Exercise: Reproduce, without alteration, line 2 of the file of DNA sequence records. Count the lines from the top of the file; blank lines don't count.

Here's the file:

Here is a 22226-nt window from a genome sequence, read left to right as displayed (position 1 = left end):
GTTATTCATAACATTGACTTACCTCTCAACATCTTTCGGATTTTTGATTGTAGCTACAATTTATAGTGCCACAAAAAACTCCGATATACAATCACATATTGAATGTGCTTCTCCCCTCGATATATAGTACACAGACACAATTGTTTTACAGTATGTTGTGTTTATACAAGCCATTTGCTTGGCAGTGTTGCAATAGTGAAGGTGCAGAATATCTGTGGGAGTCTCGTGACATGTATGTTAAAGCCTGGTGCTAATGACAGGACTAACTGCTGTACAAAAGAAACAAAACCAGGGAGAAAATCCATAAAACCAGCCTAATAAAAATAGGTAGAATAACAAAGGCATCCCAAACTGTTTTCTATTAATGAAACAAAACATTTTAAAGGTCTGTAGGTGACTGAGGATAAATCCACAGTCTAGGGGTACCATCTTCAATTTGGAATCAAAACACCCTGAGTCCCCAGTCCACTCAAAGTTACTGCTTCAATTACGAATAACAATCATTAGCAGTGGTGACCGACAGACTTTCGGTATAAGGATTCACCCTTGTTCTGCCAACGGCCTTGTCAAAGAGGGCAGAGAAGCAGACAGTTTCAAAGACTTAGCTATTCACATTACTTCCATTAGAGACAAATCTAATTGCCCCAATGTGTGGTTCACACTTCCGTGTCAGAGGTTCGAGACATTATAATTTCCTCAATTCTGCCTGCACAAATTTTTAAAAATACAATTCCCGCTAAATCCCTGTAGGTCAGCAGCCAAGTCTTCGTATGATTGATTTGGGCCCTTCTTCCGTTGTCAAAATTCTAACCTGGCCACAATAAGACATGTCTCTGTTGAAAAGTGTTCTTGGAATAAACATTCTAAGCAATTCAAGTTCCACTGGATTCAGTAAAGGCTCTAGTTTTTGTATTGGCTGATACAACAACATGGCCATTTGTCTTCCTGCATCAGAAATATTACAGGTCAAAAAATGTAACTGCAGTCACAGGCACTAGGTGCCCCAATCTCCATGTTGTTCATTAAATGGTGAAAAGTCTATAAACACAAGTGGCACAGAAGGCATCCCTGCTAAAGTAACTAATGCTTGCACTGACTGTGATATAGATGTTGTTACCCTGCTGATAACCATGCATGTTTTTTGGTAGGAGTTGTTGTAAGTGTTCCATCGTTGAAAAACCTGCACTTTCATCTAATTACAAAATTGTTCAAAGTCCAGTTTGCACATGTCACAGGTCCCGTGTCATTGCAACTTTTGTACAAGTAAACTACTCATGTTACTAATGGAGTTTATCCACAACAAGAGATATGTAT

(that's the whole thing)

GTTATTCATAACATTGACTTACCTCTCAACATCTTTCGGATTTTTGATTGTAGCTACAATTTATAGTGCCACAAAAAACTCCGATATACAATCACATATTGAATGTGCTTCTCCCCTCGATATATAGTACACAGACACAATTGTTTTACAGTATGTTGTGTTTATACAAGCCATTTGCTTGGCAGTGTTGCAATAGTGAAGGTGCAGAATATCTGTGGGAGTCTCGTGACATGTATGTTAAAGCCTGGTGCTAATGACAGGACTAACTGCTGTACAAAAGAAACAAAACCAGGGAGAAAATCCATAAAACCAGCCTAATAAAAATAGGTAGAATAACAAAGGCATCCCAAACTGTTTTCTATTAATGAAACAAAACATTTTAAAGGTCTGTAGGTGACTGAGGATAAATCCACAGTCTAGGGGTACCATCTTCAATTTGGAATCAAAACACCCTGAGTCCCCAGTCCACTCAAAGTTACTGCTTCAATTACGAATAACAATCATTAGCAGTGGTGACCGACAGACTTTCGGTATAAGGATTCACCCTTGTTCTGCCAACGGCCTTGTCAAAGAGGGCAGAGAAGCAGACAGTTTCAAAGACTTAGCTATTCACATTACTTCCATTAGAGACAAATCTAATTGCCCCAATGTGTGGTTCACACTTCCGTGTCAGAGGTTCGAGACATTATAATTTCCTCAATTCTGCCTGCACAAATTTTTAAAAATACAATTCCCGCTAAATCCCTGTAGGTCAGCAGCCAAGTCTTCGTATGATTGATTTGGGCCCTTCTTCCGTTGTCAAAATTCTAACCTGGCCACAATAAGACATGTCTCTGTTGAAAAGTGTTCTTGGAATAAACATTCTAAGCAATTCAAGTTCCACTGGATTCAGTAAAGGCTCTAGTTTTTGTATTGGCTGATACAACAACATGGCCATTTGTCTTCCTGCATCAGAAATATTACAGGTCAAAAAATGTAACTGCAGTCACAGGCACTAGGTGCCCCAATCTCCATGTTGTTCATTAAATGGTGAAAAGTCTATAAACACAAGTGGCACAGAAGGCATCCCTGCTAAAGTAACTAATGCTTGCACTGACTGTGATATAGATGTTGTTACCCTGCTGATAACCATGCATGTTTTTTGGTAGGAGTTGTTGTAAGTGTTCCATCGTTGAAAAACCTGCACTTTCATCTAATTACAAAATTGTTCAAAGTCCAGTTTGCACATGTCACAGGTCCCGTGTCATTGCAACTTTTGTACAAGTAAACTACTCATGTTACTAATGGAGTTTATCCACAACAAGAGATATGTAT